Al Gore has been visiting Australia this week – partly because he has a new film to promote, but also because he and Australian climate policy have had a surprisingly long entanglement. Given that this year is likely to be a bloody one as far as climate policy goes, don’t be surprised if he’s back again before 2017 is out.
Gore has a long and honourable record on climate change, although ironically his weakest period on climate coincided with the peak of his political power, as US Vice President.
As he says in his 2006 documentary An Inconvenient Truth, he was first alerted to climate change by Roger Revelle, who can justly be called the (American) father of climate science. On becoming a Congressman, Gore was part of the move by Democrats to sustain momentum on climate policy that had stalled with the arrival of Ronald Reagan as President.
Even back then, the familiar political narrative around climate change had already formed, as journalism academic David Sachsman recalls:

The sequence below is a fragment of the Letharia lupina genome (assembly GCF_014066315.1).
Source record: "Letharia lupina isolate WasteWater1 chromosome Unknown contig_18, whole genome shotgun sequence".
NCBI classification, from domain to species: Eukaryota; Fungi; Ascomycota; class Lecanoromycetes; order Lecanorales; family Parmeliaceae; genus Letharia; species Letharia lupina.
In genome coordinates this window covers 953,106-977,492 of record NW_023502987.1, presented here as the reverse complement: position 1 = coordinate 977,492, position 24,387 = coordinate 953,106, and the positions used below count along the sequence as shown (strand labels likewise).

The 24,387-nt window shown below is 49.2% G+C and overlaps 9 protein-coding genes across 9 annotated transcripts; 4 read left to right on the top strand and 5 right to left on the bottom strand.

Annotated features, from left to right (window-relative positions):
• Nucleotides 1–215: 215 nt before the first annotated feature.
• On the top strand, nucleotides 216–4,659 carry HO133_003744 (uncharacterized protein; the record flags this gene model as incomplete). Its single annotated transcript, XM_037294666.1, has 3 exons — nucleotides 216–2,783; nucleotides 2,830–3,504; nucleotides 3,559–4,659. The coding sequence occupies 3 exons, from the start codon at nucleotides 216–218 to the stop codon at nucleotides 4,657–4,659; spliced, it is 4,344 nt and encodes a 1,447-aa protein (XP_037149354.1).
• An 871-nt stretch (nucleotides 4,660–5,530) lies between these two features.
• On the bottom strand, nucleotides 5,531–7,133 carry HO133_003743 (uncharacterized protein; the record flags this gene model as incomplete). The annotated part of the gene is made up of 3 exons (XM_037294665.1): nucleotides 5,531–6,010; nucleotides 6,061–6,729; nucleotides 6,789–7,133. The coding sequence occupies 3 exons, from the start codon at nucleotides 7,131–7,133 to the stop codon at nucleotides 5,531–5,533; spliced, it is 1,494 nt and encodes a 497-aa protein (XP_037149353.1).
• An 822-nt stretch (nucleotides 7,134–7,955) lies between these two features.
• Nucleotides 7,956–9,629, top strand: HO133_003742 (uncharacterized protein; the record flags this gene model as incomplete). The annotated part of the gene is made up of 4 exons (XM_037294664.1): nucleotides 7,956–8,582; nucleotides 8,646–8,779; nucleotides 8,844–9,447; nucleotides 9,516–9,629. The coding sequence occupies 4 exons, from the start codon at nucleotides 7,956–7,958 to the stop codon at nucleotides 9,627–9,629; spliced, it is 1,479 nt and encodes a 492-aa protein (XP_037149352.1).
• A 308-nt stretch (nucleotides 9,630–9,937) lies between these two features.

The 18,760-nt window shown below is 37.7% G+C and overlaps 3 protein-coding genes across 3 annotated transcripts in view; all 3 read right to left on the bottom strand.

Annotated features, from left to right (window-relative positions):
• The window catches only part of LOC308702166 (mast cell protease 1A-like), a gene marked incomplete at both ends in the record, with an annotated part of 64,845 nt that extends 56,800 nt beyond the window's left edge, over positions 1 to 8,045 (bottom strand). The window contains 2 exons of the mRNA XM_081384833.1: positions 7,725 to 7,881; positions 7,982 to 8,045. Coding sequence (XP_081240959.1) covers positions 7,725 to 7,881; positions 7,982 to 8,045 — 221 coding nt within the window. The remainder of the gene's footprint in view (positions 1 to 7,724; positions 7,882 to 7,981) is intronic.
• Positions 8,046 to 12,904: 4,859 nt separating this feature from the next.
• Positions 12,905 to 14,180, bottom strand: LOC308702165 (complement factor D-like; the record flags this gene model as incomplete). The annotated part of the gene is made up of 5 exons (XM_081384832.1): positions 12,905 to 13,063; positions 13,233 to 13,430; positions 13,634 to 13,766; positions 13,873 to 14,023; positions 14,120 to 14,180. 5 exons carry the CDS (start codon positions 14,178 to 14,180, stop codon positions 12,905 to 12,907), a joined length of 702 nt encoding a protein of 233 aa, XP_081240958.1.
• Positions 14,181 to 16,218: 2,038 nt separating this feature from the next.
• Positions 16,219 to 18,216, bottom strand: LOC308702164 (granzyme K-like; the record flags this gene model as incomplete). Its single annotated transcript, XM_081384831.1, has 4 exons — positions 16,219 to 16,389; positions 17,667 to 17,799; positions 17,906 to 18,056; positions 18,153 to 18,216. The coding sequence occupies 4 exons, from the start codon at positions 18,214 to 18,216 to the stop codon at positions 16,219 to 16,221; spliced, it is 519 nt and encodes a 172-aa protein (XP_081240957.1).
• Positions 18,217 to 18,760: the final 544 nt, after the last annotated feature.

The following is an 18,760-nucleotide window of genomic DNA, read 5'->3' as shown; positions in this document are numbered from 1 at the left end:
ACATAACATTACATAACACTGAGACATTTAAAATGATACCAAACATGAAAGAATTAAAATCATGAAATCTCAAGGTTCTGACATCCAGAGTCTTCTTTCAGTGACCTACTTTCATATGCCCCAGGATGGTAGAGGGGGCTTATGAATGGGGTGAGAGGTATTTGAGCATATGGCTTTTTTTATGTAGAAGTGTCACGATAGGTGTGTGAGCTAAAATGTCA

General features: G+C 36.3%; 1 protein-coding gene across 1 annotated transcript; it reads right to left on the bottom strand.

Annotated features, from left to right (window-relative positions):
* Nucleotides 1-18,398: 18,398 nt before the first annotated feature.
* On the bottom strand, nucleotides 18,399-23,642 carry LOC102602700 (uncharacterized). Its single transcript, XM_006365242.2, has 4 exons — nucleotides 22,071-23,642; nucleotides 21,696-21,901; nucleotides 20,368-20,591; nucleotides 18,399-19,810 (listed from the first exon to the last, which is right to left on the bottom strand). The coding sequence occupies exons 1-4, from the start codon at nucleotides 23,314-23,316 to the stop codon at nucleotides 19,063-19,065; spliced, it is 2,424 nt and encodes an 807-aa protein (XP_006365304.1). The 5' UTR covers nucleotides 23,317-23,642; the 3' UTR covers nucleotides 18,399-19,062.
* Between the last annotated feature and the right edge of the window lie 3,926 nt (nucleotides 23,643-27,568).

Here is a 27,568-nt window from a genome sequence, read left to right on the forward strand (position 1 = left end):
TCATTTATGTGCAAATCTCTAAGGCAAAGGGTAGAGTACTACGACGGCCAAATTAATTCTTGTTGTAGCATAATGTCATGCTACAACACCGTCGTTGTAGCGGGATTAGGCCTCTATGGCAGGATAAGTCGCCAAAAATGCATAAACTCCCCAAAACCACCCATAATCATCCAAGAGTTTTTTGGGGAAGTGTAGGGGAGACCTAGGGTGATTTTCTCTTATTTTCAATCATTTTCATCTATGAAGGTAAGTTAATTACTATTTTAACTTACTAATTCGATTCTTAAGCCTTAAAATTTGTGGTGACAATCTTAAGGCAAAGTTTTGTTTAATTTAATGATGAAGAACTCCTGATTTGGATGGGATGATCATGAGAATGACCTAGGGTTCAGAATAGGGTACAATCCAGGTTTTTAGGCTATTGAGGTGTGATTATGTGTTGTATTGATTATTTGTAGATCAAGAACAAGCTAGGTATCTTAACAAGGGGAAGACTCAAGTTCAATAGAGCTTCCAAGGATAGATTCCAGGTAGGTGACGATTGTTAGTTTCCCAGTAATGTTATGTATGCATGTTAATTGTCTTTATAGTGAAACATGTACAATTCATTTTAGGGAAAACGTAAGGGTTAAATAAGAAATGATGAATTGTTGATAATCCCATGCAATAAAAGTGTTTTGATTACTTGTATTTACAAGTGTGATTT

The CBS Evening News for March 25, 1982, included a two minute and 50 second story by David Culhane on the greenhouse effect. Chemist Melvin Calvin raised the threat of global warming, Representative Al Gore called for further research, and James Kane of the Energy Department said there was no need for haste.
This report from the following year tells a similar tale, noting the political difficulty of solving the climate problem:
By the time of the seminal Villach conference of October 1985, Gore was a Senator, and helped to organise the first Senate hearings since 1979. Gore’s colleague, Republican Senator David Durenberger remarked that “grappling with this problem [of climate change] is going to be just about as easy as nailing Jello to the wall”.
The following year, as Joshua Howe notes in his excellent book on the politics and science of climate change, Behind the Curve (2014), the then Senator Joe Biden introduced an initiative mandating that the president commission an executive-level task force to devise a strategy for responding to global warming – a strategy the president was meant to deliver to Congress within one year.